It's a sad stat of affairs -- the 3-1 Dolphins have allowed 18 sacks for 113 lost yards.
By CHRIS TOMASSONFS Florida
DAVIE, Fla. -- Offensive linemen only have one statistic anybody really eyes. So you want it to look good.
Unfortunately for those on the
Miami Dolphins, it's a sad stat of affairs.
The Dolphins are last in the NFL in having allowed 18 sacks for 113 lost yards. The latest shaky showing was giving up four in Monday night's 38-17 loss at New Orleans.
"It's a high number," Dolphins left tackle Jonathan Martin said of 18. "It's a lineman’s only stat, so it's something we got to work on and we got to improve. It’s tough to win ball games when you’re averaging 4 1/2 sacks a game."
Actually, the Dolphins (3-1) already have won games this season in which they've allowed six sacks (23-10 over Cleveland) and five (27-23 over Atlanta). But they don't want to make that a habit if they expect quarterback Ryan Tannehill to still be standing past midseason.
"That has to get fixed," said center Mike Pouncey. "That can't continue to happen, especially if we want to keep Tannehill as our starting quarterback. He can't get hit like that."
When Dolphins coaches met Tuesday, it was a point of emphasis to do a better job in protecting Tannehill. He was pressured plenty by the Saints although it must be said that all of Monday's sacks came in the second half after New Orleans took a 28-10 lead and was able tee off on him.
Still, the protection of Tannehill has been a problem all season. And it's not just the offensive linemen to blame even though some are willing to accept responsibility. After all, it is their stat.
"It's a unit-wide issue," said Dolphins coach Joe Philbin. "Without a question, it's every position that has been impacted. There have been times where the offensive line got beat. There have been times when the quarterback held the ball too long or hasn't moved swiftly enough in the pocket. There have been times when the running back has missed the pickup time, when the tight ends missed the pickup. So it's been widespread."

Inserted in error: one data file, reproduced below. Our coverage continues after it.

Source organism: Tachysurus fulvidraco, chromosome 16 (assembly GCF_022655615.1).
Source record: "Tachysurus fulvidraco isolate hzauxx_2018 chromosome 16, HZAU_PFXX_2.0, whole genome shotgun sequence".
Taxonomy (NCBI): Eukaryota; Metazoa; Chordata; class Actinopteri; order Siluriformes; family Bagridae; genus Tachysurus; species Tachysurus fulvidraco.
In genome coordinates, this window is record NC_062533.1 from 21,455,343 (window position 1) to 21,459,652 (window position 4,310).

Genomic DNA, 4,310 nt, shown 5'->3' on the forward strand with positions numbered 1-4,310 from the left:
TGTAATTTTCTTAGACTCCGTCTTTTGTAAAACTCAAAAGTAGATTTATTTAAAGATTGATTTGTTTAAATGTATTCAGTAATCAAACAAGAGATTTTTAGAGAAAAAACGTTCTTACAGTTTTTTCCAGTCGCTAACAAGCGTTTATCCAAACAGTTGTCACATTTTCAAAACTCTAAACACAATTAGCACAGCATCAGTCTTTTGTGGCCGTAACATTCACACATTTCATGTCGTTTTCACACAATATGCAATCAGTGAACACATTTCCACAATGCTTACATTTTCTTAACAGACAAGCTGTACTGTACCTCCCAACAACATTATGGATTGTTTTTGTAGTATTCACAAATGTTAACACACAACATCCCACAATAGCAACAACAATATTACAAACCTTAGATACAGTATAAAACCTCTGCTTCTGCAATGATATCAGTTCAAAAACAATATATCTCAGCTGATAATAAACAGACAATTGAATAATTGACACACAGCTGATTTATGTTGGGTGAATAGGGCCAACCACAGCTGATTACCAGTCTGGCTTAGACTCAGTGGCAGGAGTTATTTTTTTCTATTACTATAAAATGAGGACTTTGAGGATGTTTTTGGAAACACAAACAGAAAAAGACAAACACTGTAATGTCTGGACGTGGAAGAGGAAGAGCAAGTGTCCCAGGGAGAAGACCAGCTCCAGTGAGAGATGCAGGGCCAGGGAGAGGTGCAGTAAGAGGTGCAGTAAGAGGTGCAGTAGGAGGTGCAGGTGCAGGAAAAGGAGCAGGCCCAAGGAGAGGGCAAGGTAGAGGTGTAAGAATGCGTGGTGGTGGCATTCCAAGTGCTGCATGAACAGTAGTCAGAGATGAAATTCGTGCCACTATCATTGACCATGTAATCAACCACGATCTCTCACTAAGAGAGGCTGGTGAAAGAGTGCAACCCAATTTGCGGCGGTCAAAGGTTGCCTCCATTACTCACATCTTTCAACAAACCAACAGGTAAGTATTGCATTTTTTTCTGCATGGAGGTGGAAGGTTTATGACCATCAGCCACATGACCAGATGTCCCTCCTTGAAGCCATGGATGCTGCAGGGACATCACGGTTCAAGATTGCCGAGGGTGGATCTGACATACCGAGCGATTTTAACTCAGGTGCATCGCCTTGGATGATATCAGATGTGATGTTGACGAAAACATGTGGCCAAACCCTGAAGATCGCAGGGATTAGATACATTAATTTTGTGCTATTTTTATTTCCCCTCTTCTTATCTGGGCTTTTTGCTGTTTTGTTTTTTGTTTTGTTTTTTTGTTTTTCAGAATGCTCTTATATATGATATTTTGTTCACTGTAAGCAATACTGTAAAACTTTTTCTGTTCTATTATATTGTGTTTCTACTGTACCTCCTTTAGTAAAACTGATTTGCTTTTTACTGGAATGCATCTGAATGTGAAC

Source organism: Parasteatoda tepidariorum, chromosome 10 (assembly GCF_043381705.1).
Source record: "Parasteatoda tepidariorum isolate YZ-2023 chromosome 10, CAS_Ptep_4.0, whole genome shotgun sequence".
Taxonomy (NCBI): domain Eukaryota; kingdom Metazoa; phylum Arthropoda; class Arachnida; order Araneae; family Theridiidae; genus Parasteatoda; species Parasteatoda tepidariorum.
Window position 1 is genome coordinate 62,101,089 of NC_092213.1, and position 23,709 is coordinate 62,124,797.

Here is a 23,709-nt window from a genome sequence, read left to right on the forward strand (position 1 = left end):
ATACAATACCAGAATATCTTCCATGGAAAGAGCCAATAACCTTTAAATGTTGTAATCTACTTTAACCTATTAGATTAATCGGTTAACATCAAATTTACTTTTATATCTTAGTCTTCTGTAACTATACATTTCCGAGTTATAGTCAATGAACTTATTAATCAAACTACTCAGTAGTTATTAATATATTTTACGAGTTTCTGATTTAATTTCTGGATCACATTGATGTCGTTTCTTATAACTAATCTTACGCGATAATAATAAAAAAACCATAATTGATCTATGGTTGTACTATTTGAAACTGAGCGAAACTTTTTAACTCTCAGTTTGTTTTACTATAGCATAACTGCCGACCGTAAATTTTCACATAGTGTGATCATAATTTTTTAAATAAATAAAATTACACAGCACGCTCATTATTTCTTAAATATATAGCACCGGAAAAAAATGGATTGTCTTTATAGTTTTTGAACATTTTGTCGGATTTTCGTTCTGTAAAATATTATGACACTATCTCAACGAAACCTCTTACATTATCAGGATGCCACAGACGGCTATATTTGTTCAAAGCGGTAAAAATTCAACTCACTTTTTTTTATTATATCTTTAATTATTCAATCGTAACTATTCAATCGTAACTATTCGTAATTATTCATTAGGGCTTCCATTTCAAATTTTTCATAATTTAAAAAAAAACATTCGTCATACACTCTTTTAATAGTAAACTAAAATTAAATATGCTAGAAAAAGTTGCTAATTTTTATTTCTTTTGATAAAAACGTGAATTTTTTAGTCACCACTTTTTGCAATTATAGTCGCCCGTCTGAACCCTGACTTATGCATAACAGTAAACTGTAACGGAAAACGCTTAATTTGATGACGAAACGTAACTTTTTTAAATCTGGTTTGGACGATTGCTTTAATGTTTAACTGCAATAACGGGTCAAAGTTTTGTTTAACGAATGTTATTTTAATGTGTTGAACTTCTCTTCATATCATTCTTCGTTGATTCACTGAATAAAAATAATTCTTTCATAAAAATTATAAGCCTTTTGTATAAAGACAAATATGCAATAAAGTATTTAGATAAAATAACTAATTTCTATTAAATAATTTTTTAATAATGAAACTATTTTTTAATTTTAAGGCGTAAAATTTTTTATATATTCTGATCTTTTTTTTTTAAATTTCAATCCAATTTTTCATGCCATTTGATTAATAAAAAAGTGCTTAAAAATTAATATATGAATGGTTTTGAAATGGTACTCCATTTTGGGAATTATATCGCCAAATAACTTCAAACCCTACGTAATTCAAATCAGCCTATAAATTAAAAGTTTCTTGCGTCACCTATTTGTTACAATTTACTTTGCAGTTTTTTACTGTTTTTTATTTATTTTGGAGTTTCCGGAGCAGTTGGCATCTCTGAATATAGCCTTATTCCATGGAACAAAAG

But the Dolphins are not yet at the stage of widespread panic.
After all, Miami gave up five sacks in the Sept. 22 win over Atlanta. But on a last-ditch touchdown drive for the winning points, Tannehill didn't go down once.
Perhaps, though, the sacks allowed in that game and against Cleveland did not fully register. That's because the Dolphins were able to win each time.
"I think winning kind of covers them up a little bit," Martin said. "It's something we need to work on."
Martin has taken heat at times for the job he has done trying to replace Jake Long, a four-time Pro Bowler who bolted as a free agent last spring to St. Louis. Martin has been up and down after moving from right tackle. So has Tyson Clabo, who has taken over at right tackle after having signed as a free agent.
But right guard John Jerry said the Dolphins "don’t point fingers around here." Indeed they don't.
Left guard Richie Incognito made the Pro Bowl last season. But he's taking as much responsibility as anyone.
"We've got to protect better I think as an offensive unit," Incognito said. "The most discouraging thing is at times it's one guy here and one guy there. At times it's a breakdown of the O-line. At times it's a breakdown of running backs. At times it's a breakdown of tight ends. To protect the quarterback, you really have to have all the guys in synch all the time. It's tough. Ryan has taken some shots."
While Incognito mentioned the running backs and tight ends, they at least have some flashy individual statistics they can put by their names. As for offensive linemen, they've pretty much got just one team number.